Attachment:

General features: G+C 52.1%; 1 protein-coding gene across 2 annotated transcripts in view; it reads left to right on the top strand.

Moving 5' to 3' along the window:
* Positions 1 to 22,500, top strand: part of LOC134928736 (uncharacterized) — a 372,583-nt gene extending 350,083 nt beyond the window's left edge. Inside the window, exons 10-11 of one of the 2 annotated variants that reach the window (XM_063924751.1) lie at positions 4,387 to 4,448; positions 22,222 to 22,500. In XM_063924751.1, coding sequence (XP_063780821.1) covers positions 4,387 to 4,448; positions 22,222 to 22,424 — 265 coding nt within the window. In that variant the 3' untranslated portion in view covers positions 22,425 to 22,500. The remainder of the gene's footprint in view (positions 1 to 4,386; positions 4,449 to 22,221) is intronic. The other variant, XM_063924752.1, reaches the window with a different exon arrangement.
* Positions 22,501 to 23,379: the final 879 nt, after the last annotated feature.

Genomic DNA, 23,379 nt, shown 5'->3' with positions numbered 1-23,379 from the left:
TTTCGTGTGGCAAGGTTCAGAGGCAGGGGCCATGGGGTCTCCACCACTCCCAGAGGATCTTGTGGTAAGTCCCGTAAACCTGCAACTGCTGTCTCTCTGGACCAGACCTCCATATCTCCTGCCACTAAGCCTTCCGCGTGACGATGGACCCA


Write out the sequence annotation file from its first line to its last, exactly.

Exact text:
General features: G+C 52.1%; 1 protein-coding gene across 2 annotated transcripts in view; it reads left to right on the top strand.

Moving 5' to 3' along the window:
* Positions 1 to 22,500, top strand: part of LOC134928736 (uncharacterized) — a 372,583-nt gene extending 350,083 nt beyond the window's left edge. Inside the window, exons 10-11 of one of the 2 annotated variants that reach the window (XM_063924751.1) lie at positions 4,387 to 4,448; positions 22,222 to 22,500. In XM_063924751.1, coding sequence (XP_063780821.1) covers positions 4,387 to 4,448; positions 22,222 to 22,424 — 265 coding nt within the window. In that variant the 3' untranslated portion in view covers positions 22,425 to 22,500. The remainder of the gene's footprint in view (positions 1 to 4,386; positions 4,449 to 22,221) is intronic. The other variant, XM_063924752.1, reaches the window with a different exon arrangement.
* Positions 22,501 to 23,379: the final 879 nt, after the last annotated feature.

Genomic DNA, 23,379 nt, shown 5'->3' with positions numbered 1-23,379 from the left:
TTTCGTGTGGCAAGGTTCAGAGGCAGGGGCCATGGGGTCTCCACCACTCCCAGAGGATCTTGTGGTAAGTCCCGTAAACCTGCAACTGCTGTCTCTCTGGACCAGACCTCCATATCTCCTGCCACTAAGCCTTCCGCGTGACGATGGACCCA